The Catalogues of the Pitt-Rivers Museum, Farnham, Dorset

By Thompson, Michael; Renfrew, Colin | Antiquity, June 1999 | Go to article overview
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The Catalogues of the Pitt-Rivers Museum, Farnham, Dorset


Thompson, Michael, Renfrew, Colin, Antiquity


Lieutenant General A.H.L.F. Pitt-Rivers remains one of the central figures in the development of archaeology during the 19th century. His Excavations in Cranborne Chase (Pitt-Rivers 1887-98) documents with exemplary clarity innovations in field technique which have proved a model for later generations, not least for Sir Mortimer Wheeler. He was the first Inspector of Ancient Monuments in Great Britain and thus played a key role in the development of public archaeology as well of field archaeology. He is remembered for his advocacy of evolutionary approaches to material culture which found lasting expression in the organization of the collection which he formed in his earlier years (Pitt-Rivers 1874) and donated to the University of Oxford in 1885, where it forms the nucleus there of the museum which bears his name. His papers on the theme of 'cultural evolution' were assembled after his death and published in 1906 by Oxford University Press. Over the years 1880-1900 he made a second collection of antiquities and of ethnographic material which, together with his Cranborne Chase finds and the models which he had made to illustrate his excavations there, formed the basis for the museum which he created at Farnham, Dorset, some three miles south of his home at Rushmore Lodge in the Cranborne Chase estate which he inherited in 1880. This too was a work of innovation, created with the specific purpose of public education. It gives us great pleasure therefore to announce that, through a generous benefaction to the University of Cambridge by the family of the late Captain George Pitt-Rivers, the grandson of the General, the manuscript catalogues of the collection formerly kept at the Pitt-Rivers Museum at Farnham are now in the public domain and available for study. This description of the catalogues has been prepared by Michael Thompson at the invitation of Colin Renfrew, to whom the catalogues were originally entrusted until the decision was taken to donate them to the University Library in Cambridge. Profound gratitude is due first to the Pitt-Rivers family for this act of generosity, and specifically to Mr Anthony Pitt-Rivers. Warm thanks go also to Mr Kenelm Digby Jones for his vision and encouragement in this and other matters.

The catalogues offer significant insights into the very wide interests of Pitt-Rivers, and form an important document in the history of collecting. Most of the acquisitions were from dealers or from auction houses and the catalogues therefore offer valuable insights into the nature of the trade in antiquities and in ethnographic materials in the later 19th century (as well as the prices). It is above all the meticulous execution of the illustrations which continues to make the catalogues useful for the identification of specific artefacts (since the contents of the Museum were dispersed in the early 1970s) and which guarantee them a place in the history of archaeological illustration.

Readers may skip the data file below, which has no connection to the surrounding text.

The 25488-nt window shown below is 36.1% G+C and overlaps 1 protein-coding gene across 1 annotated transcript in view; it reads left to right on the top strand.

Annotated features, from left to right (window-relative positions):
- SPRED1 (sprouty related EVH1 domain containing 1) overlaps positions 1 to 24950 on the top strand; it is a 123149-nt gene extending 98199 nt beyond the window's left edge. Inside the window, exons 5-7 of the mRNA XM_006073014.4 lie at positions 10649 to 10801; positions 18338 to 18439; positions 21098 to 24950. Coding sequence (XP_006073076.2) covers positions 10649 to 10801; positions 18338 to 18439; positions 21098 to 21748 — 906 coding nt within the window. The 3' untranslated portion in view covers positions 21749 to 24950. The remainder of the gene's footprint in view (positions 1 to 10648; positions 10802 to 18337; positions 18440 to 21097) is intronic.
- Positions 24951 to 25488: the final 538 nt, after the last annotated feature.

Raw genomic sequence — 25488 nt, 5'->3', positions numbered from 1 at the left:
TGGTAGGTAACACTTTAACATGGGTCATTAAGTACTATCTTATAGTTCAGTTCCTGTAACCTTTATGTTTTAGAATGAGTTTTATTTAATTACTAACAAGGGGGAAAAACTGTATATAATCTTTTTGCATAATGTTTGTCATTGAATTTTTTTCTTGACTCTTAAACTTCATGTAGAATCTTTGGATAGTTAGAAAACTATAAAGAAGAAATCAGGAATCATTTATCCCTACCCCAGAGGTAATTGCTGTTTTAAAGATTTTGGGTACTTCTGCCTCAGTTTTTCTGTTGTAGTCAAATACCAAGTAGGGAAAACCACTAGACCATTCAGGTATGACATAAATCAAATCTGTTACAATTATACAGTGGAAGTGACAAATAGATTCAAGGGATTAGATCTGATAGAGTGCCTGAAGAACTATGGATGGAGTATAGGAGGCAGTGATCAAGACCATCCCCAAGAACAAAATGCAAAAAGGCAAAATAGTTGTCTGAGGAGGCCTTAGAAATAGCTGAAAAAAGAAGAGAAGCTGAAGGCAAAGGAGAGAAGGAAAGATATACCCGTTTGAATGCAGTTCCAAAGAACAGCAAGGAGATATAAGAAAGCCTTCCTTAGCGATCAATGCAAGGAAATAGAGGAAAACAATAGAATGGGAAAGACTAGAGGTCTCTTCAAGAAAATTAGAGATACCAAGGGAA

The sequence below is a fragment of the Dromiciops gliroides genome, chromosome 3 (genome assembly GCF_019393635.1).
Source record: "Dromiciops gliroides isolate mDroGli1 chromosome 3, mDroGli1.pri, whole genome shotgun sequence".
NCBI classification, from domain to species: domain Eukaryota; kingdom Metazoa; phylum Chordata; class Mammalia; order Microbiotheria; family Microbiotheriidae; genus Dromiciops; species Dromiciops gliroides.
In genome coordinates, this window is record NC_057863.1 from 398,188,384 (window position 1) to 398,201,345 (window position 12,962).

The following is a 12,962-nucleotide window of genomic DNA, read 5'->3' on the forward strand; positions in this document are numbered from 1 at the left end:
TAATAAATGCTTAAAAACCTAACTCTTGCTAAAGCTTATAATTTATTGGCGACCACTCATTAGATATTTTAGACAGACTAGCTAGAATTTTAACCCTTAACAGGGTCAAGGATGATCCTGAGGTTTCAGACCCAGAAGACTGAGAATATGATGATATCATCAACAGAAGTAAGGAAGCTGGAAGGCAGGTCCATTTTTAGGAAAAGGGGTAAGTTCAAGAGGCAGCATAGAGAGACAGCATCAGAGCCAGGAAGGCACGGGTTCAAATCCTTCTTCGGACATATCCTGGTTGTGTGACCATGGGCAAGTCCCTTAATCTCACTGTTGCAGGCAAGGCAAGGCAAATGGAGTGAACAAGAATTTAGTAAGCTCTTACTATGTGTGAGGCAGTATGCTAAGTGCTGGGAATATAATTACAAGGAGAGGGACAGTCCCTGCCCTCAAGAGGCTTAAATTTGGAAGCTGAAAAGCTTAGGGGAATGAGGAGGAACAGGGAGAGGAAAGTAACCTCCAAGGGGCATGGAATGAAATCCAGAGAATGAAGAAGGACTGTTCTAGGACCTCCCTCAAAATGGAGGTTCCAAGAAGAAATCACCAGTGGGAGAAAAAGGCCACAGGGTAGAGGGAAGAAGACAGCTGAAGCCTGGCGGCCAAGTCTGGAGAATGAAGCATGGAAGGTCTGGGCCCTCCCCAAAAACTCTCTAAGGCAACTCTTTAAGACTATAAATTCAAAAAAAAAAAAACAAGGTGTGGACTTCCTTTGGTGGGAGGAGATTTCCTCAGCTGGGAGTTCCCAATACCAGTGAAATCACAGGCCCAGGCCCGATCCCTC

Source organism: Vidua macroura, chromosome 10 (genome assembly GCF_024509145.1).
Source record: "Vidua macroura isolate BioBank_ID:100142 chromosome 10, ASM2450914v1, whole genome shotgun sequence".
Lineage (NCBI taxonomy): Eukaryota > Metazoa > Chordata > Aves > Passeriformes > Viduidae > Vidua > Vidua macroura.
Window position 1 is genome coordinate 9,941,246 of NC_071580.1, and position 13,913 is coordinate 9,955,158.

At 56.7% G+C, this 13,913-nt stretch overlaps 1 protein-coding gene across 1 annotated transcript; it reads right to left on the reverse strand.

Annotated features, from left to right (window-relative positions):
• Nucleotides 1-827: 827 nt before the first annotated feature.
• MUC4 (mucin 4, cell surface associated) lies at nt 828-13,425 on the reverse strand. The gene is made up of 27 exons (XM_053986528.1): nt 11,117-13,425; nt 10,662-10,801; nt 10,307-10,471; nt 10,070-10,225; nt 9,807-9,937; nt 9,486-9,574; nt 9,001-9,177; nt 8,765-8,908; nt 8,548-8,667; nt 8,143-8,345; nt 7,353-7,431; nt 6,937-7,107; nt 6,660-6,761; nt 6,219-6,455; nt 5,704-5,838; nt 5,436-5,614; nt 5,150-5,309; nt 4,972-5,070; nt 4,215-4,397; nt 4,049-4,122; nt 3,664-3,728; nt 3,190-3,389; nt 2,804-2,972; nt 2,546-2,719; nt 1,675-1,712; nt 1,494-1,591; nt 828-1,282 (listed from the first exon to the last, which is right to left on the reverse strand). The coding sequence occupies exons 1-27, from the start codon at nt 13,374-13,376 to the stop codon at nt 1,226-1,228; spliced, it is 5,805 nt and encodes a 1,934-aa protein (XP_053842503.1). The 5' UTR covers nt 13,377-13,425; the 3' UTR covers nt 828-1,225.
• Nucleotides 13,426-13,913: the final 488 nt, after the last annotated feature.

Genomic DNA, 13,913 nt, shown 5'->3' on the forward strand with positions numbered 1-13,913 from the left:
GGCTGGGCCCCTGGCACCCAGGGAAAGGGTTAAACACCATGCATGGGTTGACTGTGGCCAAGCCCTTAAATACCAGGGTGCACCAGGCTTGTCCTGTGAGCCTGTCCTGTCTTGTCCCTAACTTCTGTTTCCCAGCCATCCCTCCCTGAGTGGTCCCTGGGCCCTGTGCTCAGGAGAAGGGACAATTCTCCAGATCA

The nine volumes of catalogues are now in the care of the Cambridge University Library (Additional Manuscript 9455/1-9). The Pitt-Rivers family had already been very generous to the University through the institution in 1989 of the George Pitt-Rivers Chair of Archaeological Science, whose first holder, Professor Martin Jones, has served since October 1990. The Chair was founded in memory of Captain George Pitt-Rivers, the grandson of the General, who had himself worked on the anthropology of the peoples in the Pacific region.

After the General's death in May 1900 the Museum at Farnham with its collections passed to his eldest son Alexander and in due course to his grandson, Captain George Pitt-Rivers. In the years following his death in 1966 it proved financially impracticable to keep the Museum open. In 1975 the British collection, formed by the General, including the important archaeological finds published in his Excavations in Cranborne Chase (Pitt-Rivers 1887-98) passed into the care of the Salisbury and South Wiltshire Museum.

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